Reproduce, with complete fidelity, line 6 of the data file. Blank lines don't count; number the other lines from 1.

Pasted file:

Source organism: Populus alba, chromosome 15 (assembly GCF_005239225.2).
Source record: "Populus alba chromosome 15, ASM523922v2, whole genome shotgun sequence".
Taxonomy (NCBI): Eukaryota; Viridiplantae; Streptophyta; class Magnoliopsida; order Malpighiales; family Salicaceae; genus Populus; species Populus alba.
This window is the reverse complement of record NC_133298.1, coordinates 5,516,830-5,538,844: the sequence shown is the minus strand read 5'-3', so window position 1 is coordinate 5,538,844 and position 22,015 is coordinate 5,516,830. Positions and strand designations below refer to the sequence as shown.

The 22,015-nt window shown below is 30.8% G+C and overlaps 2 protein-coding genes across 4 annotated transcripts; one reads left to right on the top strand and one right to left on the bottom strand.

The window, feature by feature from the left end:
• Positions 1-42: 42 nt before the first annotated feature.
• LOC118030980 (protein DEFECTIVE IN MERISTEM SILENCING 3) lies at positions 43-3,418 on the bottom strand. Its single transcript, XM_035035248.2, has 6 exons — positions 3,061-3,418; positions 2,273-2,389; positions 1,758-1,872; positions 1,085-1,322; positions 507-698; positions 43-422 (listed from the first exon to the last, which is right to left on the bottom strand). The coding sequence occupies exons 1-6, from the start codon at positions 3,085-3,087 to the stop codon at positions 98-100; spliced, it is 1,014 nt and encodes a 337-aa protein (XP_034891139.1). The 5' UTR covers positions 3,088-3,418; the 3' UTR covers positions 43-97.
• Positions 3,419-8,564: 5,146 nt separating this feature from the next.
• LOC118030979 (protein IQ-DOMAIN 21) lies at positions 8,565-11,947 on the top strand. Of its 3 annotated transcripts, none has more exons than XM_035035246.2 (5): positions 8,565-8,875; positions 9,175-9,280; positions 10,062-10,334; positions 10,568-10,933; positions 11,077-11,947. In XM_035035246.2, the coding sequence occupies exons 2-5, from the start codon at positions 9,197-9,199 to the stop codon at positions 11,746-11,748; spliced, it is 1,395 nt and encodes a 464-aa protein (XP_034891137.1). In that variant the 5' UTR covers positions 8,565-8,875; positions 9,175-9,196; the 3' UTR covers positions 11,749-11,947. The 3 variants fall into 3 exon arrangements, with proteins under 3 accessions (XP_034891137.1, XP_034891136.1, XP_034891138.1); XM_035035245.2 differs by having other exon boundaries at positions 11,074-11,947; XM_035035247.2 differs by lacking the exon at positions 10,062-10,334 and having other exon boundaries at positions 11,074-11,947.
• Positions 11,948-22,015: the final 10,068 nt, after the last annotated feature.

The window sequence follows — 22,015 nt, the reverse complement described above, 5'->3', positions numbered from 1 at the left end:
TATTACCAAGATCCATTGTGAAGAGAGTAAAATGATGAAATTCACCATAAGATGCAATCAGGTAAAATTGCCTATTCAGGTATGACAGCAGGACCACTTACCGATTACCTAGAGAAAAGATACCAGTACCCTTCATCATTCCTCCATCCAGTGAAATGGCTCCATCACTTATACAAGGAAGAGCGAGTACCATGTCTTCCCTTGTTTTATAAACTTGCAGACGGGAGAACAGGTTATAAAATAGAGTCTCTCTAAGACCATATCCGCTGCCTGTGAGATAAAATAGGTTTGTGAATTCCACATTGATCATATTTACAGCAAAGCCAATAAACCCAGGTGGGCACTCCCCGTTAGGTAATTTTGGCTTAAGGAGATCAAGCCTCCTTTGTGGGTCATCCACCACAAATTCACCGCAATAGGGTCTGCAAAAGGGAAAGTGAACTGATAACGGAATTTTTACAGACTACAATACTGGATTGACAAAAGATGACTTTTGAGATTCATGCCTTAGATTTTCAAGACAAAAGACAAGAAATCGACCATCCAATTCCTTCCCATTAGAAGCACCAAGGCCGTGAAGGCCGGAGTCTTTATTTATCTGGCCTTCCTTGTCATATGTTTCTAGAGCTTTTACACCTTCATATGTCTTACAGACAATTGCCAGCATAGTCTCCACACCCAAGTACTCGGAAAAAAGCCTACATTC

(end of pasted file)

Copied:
The window, feature by feature from the left end: